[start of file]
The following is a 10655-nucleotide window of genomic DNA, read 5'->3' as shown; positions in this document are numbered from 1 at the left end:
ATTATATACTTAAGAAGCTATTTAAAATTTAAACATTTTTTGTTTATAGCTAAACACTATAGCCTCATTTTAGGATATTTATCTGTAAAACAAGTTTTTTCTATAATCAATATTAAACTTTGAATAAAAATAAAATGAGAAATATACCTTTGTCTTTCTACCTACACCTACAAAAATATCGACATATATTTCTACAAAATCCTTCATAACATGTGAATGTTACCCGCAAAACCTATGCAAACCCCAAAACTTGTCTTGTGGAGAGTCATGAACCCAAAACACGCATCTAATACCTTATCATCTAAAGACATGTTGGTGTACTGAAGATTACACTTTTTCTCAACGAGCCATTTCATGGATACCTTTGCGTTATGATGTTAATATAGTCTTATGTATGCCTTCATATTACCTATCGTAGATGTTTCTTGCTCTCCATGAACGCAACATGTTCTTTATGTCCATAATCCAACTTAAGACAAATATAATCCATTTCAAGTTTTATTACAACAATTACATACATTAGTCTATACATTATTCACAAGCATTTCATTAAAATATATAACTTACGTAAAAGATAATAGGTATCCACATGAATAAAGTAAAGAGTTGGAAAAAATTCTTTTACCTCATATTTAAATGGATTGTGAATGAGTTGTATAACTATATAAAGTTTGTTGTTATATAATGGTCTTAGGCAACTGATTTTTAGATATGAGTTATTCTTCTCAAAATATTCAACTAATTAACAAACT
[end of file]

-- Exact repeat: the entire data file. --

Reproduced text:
The following is a 10655-nucleotide window of genomic DNA, read 5'->3' as shown; positions in this document are numbered from 1 at the left end:
ATTATATACTTAAGAAGCTATTTAAAATTTAAACATTTTTTGTTTATAGCTAAACACTATAGCCTCATTTTAGGATATTTATCTGTAAAACAAGTTTTTTCTATAATCAATATTAAACTTTGAATAAAAATAAAATGAGAAATATACCTTTGTCTTTCTACCTACACCTACAAAAATATCGACATATATTTCTACAAAATCCTTCATAACATGTGAATGTTACCCGCAAAACCTATGCAAACCCCAAAACTTGTCTTGTGGAGAGTCATGAACCCAAAACACGCATCTAATACCTTATCATCTAAAGACATGTTGGTGTACTGAAGATTACACTTTTTCTCAACGAGCCATTTCATGGATACCTTTGCGTTATGATGTTAATATAGTCTTATGTATGCCTTCATATTACCTATCGTAGATGTTTCTTGCTCTCCATGAACGCAACATGTTCTTTATGTCCATAATCCAACTTAAGACAAATATAATCCATTTCAAGTTTTATTACAACAATTACATACATTAGTCTATACATTATTCACAAGCATTTCATTAAAATATATAACTTACGTAAAAGATAATAGGTATCCACATGAATAAAGTAAAGAGTTGGAAAAAATTCTTTTACCTCATATTTAAATGGATTGTGAATGAGTTGTATAACTATATAAAGTTTGTTGTTATATAATGGTCTTAGGCAACTGATTTTTAGATATGAGTTATTCTTCTCAAAATATTCAACTAATTAACAAACT